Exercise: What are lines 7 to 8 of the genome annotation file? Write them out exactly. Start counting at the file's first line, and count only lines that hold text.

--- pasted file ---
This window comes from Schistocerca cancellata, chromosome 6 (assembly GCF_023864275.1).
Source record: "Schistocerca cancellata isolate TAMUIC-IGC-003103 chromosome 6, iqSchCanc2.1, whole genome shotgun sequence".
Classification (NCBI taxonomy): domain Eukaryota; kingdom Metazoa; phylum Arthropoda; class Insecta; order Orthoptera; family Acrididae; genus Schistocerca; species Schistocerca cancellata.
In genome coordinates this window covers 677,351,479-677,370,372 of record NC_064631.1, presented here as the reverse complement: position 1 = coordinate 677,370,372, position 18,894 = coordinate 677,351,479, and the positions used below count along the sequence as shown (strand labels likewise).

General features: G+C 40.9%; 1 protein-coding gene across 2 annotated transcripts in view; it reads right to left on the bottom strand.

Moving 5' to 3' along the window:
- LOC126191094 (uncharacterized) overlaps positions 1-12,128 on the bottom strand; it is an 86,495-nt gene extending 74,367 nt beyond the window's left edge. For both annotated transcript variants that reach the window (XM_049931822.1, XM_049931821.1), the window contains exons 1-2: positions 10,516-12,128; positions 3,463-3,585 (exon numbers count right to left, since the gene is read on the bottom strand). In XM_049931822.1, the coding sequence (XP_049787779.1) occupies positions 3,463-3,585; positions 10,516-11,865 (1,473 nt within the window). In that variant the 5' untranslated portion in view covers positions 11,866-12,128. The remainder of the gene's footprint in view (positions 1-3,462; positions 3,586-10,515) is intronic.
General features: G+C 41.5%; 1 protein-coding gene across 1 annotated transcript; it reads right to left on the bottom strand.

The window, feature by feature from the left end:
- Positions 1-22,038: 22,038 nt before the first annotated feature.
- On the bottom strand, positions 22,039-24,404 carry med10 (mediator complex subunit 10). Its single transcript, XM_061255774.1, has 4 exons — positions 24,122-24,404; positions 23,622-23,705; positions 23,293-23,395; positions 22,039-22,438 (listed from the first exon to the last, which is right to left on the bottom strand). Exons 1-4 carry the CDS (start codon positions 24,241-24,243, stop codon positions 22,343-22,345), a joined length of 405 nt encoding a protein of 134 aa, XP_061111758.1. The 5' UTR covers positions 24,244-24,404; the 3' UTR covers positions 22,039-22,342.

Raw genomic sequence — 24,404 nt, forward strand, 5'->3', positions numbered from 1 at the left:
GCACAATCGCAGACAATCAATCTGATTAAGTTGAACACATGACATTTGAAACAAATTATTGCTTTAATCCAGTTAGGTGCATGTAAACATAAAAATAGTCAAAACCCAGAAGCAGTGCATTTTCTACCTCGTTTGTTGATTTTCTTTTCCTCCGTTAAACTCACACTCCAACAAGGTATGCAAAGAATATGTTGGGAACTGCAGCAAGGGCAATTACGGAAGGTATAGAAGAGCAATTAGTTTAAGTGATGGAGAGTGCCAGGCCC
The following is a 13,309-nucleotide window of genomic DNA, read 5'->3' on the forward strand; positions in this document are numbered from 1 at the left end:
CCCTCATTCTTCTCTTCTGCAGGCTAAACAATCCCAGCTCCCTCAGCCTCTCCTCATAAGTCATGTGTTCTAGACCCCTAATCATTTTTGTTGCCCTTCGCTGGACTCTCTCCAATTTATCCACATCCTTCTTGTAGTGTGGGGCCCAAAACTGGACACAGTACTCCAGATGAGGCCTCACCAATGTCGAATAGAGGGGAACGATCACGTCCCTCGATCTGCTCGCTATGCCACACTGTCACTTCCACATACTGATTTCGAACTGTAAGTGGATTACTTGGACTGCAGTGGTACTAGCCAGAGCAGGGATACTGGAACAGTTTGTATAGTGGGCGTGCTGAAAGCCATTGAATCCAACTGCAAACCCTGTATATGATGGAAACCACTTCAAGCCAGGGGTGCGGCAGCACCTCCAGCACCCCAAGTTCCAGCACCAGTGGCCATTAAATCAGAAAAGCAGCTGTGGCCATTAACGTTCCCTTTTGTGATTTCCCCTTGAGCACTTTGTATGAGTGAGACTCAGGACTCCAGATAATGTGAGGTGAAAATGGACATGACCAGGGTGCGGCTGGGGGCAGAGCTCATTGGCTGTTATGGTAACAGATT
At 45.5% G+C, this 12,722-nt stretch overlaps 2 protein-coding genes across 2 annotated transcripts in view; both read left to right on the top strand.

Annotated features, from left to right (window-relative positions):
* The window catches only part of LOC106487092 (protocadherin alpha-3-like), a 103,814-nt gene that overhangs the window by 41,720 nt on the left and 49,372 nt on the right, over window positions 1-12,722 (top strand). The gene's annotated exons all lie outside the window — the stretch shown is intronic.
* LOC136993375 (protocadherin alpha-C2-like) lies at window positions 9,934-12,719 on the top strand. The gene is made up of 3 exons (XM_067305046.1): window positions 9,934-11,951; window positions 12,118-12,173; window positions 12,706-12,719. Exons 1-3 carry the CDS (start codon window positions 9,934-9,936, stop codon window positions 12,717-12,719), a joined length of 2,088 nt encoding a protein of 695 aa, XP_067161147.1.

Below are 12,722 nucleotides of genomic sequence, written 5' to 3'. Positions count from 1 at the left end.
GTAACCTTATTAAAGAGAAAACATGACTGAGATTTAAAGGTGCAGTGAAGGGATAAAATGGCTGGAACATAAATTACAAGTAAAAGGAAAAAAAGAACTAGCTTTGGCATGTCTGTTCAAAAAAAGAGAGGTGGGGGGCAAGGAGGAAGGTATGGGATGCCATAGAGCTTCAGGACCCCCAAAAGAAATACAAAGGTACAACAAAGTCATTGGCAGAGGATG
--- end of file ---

- LOC126191094 (uncharacterized) overlaps positions 1-12,128 on the bottom strand; it is an 86,495-nt gene extending 74,367 nt beyond the window's left edge. For both annotated transcript variants that reach the window (XM_049931822.1, XM_049931821.1), the window contains exons 1-2: positions 10,516-12,128; positions 3,463-3,585 (exon numbers count right to left, since the gene is read on the bottom strand). In XM_049931822.1, the coding sequence (XP_049787779.1) occupies positions 3,463-3,585; positions 10,516-11,865 (1,473 nt within the window). In that variant the 5' untranslated portion in view covers positions 11,866-12,128. The remainder of the gene's footprint in view (positions 1-3,462; positions 3,586-10,515) is intronic.
General features: G+C 41.5%; 1 protein-coding gene across 1 annotated transcript; it reads right to left on the bottom strand.